Event Managers, Get Creative!

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This guest post is by speaker, author, and innovation expert Cyriel Kortleven.

In today’s world, the only constant is change. Organizations have to deliver better, faster, more efficient products and services to increasingly demanding clients—and event managers have to do the same for their attendees. With the seemingly daily influx of new technologies, social platforms, and business models, adapting to change is no longer a luxury, but how you will survive in today’s business climate. You have to be able to think on your feet, adapt to new situations, and keep learning new things daily.

Your choice is: out of the box or out of business? Welcome to the new normal.

You may also want to read: How to Make Meetings More Interactive

Kill the Ideakillers with “Yes And…”
First, we need to face the biggest enemy of creativity: the ideakiller. Ideakillers are reasons why an idea isn’t going to work. I’m sure these will sound familiar: “No budget.” “No time.” “Since when are you an expert?” “We have already tried that.” All these statements are disguised “Yes but…” sentences. And they’ve been around as long as humans have:

If you can go from a “Yes but…” to a “Yes and…” attitude, you’ve conquered the biggest challenge to developing a creative mindset.

Suspend judgment. Of course, judgment is important—it helps you to make thousands of decisions daily. But because judgment is based on previous experiences and knowledge, and new ideas by definition don’t fit into existing schemes of thought, the danger is that you judge a new idea too quickly and lob a “Yes but…” ideakiller at it. We need instead postpone judgment by developing a “Yes and…” mindset.

Free yourself from perceptual biases. We need to realize that our perceptions also are based on our history, and oft-repeated patterns of perception tend to become increasingly dominant. Studies have shown that fully 80 percent of what we perceive is produced within our brains, with only 20 percent of information gathered from outside of ourselves. If you don’t believe me, check out this video:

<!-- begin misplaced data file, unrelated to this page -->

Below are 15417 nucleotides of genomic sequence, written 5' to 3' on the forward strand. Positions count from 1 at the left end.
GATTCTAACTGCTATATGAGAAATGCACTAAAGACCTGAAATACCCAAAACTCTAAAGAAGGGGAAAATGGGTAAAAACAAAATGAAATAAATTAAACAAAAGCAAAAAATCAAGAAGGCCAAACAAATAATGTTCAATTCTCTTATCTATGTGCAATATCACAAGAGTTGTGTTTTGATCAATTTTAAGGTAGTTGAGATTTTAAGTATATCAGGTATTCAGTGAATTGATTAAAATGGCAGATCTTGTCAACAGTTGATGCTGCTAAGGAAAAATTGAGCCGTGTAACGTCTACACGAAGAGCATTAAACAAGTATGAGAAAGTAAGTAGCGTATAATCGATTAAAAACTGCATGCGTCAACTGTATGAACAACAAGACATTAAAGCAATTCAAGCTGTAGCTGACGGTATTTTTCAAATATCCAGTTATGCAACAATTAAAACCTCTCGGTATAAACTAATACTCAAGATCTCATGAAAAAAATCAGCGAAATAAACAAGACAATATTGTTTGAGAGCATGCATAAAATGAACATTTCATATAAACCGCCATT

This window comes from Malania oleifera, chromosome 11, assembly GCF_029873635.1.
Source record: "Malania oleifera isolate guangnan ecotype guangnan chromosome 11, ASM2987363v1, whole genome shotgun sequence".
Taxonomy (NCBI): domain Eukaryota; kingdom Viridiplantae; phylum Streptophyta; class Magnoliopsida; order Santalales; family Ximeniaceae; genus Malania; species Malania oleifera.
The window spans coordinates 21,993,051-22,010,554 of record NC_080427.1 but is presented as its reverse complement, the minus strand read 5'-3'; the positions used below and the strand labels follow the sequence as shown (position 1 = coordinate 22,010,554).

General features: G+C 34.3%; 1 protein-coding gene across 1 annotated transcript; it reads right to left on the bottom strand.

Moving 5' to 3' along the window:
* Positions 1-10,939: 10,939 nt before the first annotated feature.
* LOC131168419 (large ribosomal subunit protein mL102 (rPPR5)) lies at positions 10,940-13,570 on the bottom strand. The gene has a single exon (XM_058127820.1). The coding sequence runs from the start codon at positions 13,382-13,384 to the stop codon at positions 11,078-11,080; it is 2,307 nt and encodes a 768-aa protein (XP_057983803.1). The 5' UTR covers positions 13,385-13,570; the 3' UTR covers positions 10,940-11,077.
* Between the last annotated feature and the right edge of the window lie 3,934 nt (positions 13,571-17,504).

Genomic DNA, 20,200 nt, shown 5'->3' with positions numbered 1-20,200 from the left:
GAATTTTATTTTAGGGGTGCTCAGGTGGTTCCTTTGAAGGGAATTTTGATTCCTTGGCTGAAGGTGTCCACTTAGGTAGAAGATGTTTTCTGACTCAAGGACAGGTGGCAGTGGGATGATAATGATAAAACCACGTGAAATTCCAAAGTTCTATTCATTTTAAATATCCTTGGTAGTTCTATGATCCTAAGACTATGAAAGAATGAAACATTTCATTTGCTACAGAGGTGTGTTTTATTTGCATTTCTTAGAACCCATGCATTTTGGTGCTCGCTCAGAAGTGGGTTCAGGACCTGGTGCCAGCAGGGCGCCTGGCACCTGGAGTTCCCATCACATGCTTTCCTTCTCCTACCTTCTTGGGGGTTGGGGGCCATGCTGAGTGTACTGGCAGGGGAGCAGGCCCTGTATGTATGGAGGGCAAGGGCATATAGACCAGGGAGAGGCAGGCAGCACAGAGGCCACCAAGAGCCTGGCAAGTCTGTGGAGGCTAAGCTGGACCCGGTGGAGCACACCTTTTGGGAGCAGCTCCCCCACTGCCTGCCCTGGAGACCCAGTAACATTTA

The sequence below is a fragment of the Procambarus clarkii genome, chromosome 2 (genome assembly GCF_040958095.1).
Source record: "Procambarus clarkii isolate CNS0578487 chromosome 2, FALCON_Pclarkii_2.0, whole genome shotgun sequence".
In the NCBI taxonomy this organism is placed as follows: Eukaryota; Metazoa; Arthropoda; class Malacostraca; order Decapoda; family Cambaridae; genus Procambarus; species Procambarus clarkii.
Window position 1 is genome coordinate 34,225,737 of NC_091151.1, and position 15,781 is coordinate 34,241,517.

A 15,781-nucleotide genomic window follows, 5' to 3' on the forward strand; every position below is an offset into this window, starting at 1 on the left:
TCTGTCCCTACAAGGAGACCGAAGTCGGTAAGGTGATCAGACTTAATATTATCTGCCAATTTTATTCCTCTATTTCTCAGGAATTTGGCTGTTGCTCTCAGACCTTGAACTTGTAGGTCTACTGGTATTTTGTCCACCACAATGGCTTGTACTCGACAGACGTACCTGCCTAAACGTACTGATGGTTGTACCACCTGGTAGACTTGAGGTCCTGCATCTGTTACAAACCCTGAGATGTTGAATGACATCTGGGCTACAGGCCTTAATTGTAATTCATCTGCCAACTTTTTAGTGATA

The key is to recognize patterns in your own perception and work to set yourself free from perceptual biases.

Work beyond words. Because our educational systems rely on the language of words, organizations tend to rely on words to create new ideas. But because imagination—a crucial skill for creative thinkers—is the capacity to represent in the mind something that cannot be seen at that moment, it needs to go beyond words. Ask how an idea would look, sound, smell, taste, and feel. When you ask a lot of questions, you stimulate your imaginative powers.

Create flexible connections. Our brain cells are interconnected and continuously transmit signals to one another. Association happens when one thought generates another—“this makes me think of …” When the connections are repeated, they are reinforced, and it can be easy to get in a rut. Forcing yourself to create new connections and associations helps you find less obvious tracks and generate new ideas. A good method for finding those less obvious connections is to speed up the association-making process.

Diverge. We tend to stop looking when we come to what seems to be a reasonable solution, which is very efficient. But to be more creative, don’t stop there. Diverge—push past your spontaneous tendency to stop when you get to the first common-sense solution and continue to come up with ideas. It’s a better idea to limit the amount of time you give yourself to diverge than limit the number of ideas you want to generate.

An idea is just a thought (or some words on a Post-It) until you make it happen. But making translating ideas to reality is very hard work—you have to have the guts to break some fixed thinking patterns. And you will come across a lot of “nearlings”—things you do with the best of intentions which have not (yet) led to the result you want.

But don’t give up! If you allow yourself to experiment with these principles, I guarantee that you will generate a lot more creative ideas.

You can download the summary of the creative skills and a poster with ideakillers via this link.

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